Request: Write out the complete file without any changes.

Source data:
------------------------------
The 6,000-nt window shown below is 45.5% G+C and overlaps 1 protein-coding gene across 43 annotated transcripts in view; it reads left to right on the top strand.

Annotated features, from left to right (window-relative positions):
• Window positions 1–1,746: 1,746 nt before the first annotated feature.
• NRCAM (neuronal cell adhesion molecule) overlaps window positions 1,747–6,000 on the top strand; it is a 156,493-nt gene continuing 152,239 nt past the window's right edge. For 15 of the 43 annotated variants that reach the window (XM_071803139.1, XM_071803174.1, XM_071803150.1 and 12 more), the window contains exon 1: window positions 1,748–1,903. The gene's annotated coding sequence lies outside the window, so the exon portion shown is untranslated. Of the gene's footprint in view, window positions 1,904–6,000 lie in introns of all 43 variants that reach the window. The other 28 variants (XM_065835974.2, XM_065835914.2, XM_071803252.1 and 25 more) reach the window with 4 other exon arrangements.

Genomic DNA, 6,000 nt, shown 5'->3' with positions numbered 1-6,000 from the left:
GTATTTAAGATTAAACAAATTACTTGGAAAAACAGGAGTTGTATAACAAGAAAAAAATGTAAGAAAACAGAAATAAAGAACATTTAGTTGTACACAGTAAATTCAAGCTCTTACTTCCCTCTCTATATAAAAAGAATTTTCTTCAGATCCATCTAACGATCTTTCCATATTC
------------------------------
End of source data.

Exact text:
The 6,000-nt window shown below is 45.5% G+C and overlaps 1 protein-coding gene across 43 annotated transcripts in view; it reads left to right on the top strand.

Annotated features, from left to right (window-relative positions):
• Window positions 1–1,746: 1,746 nt before the first annotated feature.
• NRCAM (neuronal cell adhesion molecule) overlaps window positions 1,747–6,000 on the top strand; it is a 156,493-nt gene continuing 152,239 nt past the window's right edge. For 15 of the 43 annotated variants that reach the window (XM_071803139.1, XM_071803174.1, XM_071803150.1 and 12 more), the window contains exon 1: window positions 1,748–1,903. The gene's annotated coding sequence lies outside the window, so the exon portion shown is untranslated. Of the gene's footprint in view, window positions 1,904–6,000 lie in introns of all 43 variants that reach the window. The other 28 variants (XM_065835974.2, XM_065835914.2, XM_071803252.1 and 25 more) reach the window with 4 other exon arrangements.

Genomic DNA, 6,000 nt, shown 5'->3' with positions numbered 1-6,000 from the left:
GTATTTAAGATTAAACAAATTACTTGGAAAAACAGGAGTTGTATAACAAGAAAAAAATGTAAGAAAACAGAAATAAAGAACATTTAGTTGTACACAGTAAATTCAAGCTCTTACTTCCCTCTCTATATAAAAAGAATTTTCTTCAGATCCATCTAACGATCTTTCCATATTC